UCAR: High-performance computing systems, visualization resources, and software tools provided by the National Science Foundation TeraGrid helped make the Hayden Planetarium's new space show the most scientifically accurate and advanced planetarium show ever produced, according to many reviewers.
"Journey to the Stars," which debuted this summer at the American Museum of Natural History, is being hailed as the most beautiful planetarium show to date. Narrated by Whoopi Goldberg, the 25-minute presentation takes viewers on a journey through the universe. The space show projects cutting-edge visualizations of the universe onto the 87-foot, seven-million-pixel dome of the museum's Hayden Sphere at the Rose Center for Earth and Space in New York City -- one of the world's preeminent planetariums.
Piecing together a new narrative of life's origins, the space show explains how dark matter's gravity gathered the primordial gas in the universe to form the first stars, and how these massive stars exploded, seeding the galaxy with new stars and the chemical elements that made life possible.
The centerpiece of the show, and the most difficult sequence to depict scientifically, is a flight into the center of the Sun. The visuals of the Sun were produced using supercomputing resources provided by the NSF TeraGrid, a national cyberinfrastructure for open scientific research.
According to Ro Kinzler, the show's producer, the production would not have been possible without the collaboration of the Texas Advanced Computing Center (TACC) and the National Center for Atmospheric Research (NCAR), two of 11 academic supercomputing centers that comprise the NSF TeraGrid.
"We wanted to treat the Sun in a terrific and powerful way to [not just] reveal the surface, but to take our audience into the Sun, through the convective layer and into the core," Kinzler says. "The results are beautiful. No one has seen the Sun in this way, and the software from NCAR and computational resources from TACC made it possible."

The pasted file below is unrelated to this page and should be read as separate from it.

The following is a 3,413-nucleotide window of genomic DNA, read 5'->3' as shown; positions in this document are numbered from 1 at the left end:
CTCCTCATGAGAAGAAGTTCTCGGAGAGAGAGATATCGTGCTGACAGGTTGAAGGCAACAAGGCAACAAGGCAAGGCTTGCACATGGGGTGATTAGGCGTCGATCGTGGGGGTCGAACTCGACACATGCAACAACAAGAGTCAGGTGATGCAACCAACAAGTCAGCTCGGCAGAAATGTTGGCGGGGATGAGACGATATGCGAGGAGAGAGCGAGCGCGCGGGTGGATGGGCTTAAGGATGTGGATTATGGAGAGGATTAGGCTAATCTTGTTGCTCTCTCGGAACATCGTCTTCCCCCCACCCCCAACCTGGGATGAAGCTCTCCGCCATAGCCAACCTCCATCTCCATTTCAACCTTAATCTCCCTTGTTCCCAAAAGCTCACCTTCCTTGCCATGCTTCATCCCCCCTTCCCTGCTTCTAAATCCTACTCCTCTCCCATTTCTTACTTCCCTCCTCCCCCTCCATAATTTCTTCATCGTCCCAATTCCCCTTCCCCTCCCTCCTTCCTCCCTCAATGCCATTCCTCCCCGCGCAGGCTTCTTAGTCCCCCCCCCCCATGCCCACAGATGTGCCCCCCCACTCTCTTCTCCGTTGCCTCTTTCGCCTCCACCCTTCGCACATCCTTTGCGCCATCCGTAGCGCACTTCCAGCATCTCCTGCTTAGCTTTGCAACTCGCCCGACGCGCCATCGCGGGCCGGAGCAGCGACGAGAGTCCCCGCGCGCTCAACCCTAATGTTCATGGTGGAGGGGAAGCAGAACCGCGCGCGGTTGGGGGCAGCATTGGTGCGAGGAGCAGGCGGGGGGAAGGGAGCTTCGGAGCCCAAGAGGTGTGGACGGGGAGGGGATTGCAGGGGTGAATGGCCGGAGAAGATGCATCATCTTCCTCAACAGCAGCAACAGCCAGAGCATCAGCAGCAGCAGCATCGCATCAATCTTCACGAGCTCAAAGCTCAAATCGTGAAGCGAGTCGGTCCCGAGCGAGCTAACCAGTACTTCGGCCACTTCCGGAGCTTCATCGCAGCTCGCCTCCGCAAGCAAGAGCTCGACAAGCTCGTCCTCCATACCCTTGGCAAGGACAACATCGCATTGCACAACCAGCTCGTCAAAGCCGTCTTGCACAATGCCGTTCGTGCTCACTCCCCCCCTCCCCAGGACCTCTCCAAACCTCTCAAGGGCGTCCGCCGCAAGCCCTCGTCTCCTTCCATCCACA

The visual sequences are based on the research of Juri Toomre, a professor of astrophysics at the University of Colorado at Boulder, and run on TACC's Ranger supercomputer.
"It's not enough to know what comes out of the surface," Toomre says. "We would like to understand how the magnetic engine of a star works, how it churns away and how it builds orderly fields. This is one of the top 10 questions in physics."
Toomre's doctoral student Benjamin Brown used VAPOR (Visualization and Analysis Platform for Ocean, Atmosphere, and Solar Researchers), a tool developed by NCAR in collaboration with the University of California, Davis, and Ohio State University, to generate visualizations of the Sun and to create image sequences for the movie.
"VAPOR was a godsend for us," says Carter Emmart, director of astrovisualization at the American Museum of Natural History. "It allowed us to see the data and provide editorial input before farming the data out to other means of visualizing in our production pipeline."